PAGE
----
Gender and Organizational Rule Abidance

Authors


Shannon Portillo is an assistant professor in the Administration of Justice Department at George Mason University. Her research interests include law and society as they apply to public bureaucracies, particularly the influence of growing racial and ethnic diversity in public employment and how it affects the meanings of law and rules in public organizations.
E-mail: sportill@gmu.edu

Leisha DeHart-Davis is an assistant professor in the Department of Public Administration at the University of Kansas. Her research interests include the gender dimensions of public administration and the effects of organizational structure and reform on public employees.
E-mail: lddavis@ku.edu

Abstract

A long-standing contention in the public and private management literatures is that women use rule abidance as a way to compensate for their relative lack of organizational power. Many of the studies making this assertion rely on anecdotal evidence rather than theory-guided empirical studies. In this paper, the authors use survey data collected from four cities in a midwestern state to empirically test gender dimensions of rule abidance. The findings support long-asserted gender differences in rule abidance. Contrary to recent scholarship, however, the findings suggest that rule abidance among women is inversely related to organizational status, with higher-level women abiding by rules more so than women lower in the hierarchy.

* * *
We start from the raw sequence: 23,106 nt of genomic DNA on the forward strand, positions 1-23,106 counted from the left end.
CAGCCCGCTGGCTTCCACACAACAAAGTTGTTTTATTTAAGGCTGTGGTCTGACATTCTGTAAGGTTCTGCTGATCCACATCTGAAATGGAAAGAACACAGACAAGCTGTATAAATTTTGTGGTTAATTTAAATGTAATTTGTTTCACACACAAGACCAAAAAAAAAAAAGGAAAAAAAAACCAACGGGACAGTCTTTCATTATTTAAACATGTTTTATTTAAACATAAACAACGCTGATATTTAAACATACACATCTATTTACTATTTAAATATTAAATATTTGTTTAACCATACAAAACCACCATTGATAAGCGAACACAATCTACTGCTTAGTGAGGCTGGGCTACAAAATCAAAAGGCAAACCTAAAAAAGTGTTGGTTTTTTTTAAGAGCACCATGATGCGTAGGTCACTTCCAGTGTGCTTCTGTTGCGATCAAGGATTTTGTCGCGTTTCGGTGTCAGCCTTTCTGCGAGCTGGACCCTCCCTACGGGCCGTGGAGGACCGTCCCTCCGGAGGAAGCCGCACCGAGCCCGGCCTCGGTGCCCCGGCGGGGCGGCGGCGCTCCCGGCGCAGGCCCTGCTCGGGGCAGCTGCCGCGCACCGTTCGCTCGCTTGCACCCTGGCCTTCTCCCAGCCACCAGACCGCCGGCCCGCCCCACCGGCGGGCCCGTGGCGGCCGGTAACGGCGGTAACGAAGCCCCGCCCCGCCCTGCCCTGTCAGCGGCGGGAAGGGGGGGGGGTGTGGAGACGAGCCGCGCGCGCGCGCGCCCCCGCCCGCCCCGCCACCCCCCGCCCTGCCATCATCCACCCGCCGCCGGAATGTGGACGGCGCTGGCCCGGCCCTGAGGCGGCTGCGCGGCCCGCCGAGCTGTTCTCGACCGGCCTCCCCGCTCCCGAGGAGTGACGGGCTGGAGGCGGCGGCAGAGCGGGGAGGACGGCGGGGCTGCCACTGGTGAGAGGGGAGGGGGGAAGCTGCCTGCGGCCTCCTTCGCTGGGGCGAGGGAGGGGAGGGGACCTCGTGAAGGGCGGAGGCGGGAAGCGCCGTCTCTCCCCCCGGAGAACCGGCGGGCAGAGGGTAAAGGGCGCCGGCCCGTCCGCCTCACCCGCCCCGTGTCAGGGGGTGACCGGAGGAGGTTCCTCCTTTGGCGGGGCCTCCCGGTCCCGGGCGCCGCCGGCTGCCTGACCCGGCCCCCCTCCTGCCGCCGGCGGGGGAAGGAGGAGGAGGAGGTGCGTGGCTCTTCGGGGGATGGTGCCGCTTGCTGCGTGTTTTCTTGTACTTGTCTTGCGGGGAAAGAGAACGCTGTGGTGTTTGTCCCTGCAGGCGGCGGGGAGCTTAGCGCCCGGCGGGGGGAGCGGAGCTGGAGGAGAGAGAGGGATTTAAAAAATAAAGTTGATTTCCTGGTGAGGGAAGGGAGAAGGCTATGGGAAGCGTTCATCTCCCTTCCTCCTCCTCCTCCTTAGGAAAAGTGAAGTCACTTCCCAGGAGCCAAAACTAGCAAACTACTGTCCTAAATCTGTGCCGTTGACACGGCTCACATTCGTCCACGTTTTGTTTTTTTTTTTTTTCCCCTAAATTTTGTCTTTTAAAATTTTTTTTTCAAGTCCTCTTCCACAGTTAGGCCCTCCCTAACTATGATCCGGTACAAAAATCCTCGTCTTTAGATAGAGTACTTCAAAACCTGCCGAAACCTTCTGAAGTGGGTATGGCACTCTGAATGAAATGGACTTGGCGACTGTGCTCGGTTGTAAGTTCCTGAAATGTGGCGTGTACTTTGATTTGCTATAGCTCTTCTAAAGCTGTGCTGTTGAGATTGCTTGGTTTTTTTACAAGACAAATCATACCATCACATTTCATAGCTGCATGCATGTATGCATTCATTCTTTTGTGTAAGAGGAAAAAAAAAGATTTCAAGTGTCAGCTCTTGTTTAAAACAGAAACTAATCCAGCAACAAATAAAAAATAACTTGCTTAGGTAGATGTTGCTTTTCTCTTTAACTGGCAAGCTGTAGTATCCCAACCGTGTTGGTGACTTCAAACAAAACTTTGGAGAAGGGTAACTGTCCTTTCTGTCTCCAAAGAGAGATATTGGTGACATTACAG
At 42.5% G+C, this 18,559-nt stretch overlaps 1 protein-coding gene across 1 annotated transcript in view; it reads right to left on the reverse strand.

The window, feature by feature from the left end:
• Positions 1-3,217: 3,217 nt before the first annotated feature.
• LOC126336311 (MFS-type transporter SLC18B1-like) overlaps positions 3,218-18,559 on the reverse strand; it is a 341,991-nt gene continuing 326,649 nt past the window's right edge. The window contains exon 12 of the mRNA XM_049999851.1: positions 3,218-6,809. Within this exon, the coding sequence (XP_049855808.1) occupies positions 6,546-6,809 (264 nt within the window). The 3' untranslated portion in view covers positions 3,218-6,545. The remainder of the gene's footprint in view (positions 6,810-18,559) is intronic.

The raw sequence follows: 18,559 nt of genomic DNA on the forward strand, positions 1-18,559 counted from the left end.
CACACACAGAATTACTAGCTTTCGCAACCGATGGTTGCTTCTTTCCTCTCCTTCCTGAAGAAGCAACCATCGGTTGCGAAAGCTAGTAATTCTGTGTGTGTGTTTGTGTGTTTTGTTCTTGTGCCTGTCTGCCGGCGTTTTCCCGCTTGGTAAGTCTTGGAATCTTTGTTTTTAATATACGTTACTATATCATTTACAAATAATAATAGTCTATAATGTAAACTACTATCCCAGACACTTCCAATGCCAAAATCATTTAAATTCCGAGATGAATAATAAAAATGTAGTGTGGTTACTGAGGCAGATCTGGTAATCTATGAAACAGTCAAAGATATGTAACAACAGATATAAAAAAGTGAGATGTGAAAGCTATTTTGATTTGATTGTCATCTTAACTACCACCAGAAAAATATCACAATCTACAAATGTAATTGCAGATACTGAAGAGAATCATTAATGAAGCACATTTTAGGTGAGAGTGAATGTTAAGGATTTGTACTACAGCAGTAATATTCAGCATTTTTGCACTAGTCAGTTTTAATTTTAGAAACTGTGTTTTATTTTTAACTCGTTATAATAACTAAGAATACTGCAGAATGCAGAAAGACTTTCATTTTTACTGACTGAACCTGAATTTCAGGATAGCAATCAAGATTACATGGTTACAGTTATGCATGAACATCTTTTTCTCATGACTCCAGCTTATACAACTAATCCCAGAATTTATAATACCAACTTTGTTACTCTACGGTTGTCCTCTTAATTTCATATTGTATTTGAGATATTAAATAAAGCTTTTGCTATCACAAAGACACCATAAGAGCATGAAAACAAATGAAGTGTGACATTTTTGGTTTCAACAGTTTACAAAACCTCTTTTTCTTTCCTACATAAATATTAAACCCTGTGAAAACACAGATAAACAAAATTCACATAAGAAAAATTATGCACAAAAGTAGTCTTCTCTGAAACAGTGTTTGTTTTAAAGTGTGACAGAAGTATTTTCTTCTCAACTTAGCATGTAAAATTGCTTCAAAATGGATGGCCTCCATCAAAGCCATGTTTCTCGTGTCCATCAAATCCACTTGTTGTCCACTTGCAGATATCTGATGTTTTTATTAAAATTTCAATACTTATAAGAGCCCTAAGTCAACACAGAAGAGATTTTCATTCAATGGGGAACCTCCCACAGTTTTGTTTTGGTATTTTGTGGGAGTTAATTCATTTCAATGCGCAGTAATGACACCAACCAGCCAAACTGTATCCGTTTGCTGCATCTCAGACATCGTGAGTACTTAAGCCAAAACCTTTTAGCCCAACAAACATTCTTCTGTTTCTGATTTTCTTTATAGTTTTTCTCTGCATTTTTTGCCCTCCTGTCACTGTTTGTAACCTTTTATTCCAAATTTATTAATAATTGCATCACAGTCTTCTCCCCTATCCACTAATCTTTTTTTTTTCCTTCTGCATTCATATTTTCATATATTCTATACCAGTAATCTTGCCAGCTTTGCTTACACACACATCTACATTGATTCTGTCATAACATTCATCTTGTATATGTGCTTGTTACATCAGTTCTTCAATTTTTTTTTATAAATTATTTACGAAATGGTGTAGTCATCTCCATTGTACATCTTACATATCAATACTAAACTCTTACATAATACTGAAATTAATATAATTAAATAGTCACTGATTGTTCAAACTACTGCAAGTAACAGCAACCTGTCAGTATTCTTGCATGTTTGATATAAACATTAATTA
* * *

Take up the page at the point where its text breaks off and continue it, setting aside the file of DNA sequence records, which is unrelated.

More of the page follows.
Ancillary